Julio Teheran has had his share of struggles but allowed two or fewer runs in 17 of his 31 starts last season (54.8%). To put that into perspective, Corey Kluber and Zack Greinke both did it in 18 out of 33 (54.5%). There is always a chance he blows up, of course, but his performance tends to ebb and flow with home runs allowed, as he has consistently been among the league’s worst at allowing the long ball. In 2018, his 1.33 HR/9 was 44th out of 57 qualified pitchers. Likewise, in 2017 he was 51st out of 58. Even with the daunting Phillies lineup opposing him, however, it seems unlikely that they will mash multiple homers in this one. March and April temperatures have suppressed run scoring, and especially home run totals over the years. What’s more is that the brisk wind will be blowing straight in from centerfield at 12 to 15 MPH most of the game. Don’t be surprised if Teheran hands the ball to the Braves pen after six innings of one-run baseball Thursday.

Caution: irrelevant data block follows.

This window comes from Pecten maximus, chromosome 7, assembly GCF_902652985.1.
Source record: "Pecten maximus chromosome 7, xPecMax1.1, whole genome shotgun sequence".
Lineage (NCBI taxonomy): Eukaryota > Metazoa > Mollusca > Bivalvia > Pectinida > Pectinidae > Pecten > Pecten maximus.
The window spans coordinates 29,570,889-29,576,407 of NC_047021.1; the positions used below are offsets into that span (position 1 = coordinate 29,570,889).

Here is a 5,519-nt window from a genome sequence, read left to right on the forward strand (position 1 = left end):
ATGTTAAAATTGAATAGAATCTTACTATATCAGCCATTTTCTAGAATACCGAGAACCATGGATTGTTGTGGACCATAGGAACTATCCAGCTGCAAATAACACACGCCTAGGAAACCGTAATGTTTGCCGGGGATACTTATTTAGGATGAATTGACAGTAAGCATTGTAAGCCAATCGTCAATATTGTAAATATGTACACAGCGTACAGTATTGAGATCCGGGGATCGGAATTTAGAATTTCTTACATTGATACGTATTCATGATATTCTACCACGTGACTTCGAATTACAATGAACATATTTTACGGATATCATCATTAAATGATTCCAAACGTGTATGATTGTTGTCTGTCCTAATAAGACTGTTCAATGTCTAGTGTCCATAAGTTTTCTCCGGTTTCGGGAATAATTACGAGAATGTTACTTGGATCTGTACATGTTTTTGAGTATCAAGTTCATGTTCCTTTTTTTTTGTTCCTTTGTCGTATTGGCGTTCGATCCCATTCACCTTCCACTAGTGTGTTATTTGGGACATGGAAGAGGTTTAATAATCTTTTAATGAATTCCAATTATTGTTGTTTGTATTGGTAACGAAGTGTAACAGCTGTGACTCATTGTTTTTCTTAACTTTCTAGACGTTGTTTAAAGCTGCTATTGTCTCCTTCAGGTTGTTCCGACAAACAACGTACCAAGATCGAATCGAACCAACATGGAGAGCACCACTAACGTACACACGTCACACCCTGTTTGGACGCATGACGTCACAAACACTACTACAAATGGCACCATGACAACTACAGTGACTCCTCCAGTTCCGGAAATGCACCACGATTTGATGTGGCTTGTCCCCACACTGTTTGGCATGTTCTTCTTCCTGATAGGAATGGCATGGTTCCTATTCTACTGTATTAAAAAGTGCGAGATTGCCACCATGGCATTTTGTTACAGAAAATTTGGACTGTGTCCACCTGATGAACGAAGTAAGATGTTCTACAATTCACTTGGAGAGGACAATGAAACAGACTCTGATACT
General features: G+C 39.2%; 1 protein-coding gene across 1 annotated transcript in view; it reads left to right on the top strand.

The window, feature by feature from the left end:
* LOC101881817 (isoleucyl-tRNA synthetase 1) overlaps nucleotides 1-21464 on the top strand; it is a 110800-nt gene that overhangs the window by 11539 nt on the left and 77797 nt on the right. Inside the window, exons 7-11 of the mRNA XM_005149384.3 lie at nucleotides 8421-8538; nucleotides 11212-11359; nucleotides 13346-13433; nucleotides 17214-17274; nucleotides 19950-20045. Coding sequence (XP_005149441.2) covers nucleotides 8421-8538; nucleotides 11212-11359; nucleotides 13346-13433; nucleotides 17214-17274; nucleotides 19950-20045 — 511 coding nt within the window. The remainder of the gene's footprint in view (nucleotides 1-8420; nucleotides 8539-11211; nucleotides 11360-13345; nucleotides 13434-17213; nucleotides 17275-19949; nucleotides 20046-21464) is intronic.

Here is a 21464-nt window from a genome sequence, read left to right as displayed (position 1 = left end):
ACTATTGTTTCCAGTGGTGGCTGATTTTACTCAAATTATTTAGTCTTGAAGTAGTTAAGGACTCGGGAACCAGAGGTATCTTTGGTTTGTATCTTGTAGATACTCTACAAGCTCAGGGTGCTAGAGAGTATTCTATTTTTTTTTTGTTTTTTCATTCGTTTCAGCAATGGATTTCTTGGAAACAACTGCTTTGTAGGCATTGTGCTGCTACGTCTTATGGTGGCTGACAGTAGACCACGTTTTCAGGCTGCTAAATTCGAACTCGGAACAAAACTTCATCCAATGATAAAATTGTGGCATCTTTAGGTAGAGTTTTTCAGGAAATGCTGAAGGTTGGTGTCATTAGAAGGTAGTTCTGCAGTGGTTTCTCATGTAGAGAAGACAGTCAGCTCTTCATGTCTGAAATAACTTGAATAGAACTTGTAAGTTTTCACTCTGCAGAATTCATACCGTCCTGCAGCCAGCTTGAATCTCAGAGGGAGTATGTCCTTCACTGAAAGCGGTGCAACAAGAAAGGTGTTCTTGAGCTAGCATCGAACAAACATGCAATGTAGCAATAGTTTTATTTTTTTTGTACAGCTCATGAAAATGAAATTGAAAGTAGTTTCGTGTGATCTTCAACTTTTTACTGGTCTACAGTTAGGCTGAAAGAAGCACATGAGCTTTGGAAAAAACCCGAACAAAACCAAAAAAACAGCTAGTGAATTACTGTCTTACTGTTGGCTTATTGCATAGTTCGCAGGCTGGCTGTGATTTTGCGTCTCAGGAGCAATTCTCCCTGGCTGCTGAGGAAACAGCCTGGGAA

Aaron Nola is as consistent as they come, mowing down hitters at home and on the road, in April as well as August. His one weak spot, however, seems to be in day games for whatever reason. Over a fairly reliable 29-game sample size, he is just 8-11 with a 3.49 ERA compared to 27-15 with a 3.22 ERA in the evening. What may be more concerning for the Phillies is that Nola’s .570 total OPS last year jumps 28% to .727 versus the players in Atlanta’s offense. Fortunately for Nola, the Braves seem to have some holes in their lineup. Dansby Swanson and Brian McCann carry a .683 and .731 OPS respectively over the last three seasons. Ozzie Albies may be a liability too, after hitting just .254/.296/.409/.705 from May 1st on last year with a .695 OPS vs righties over the full season.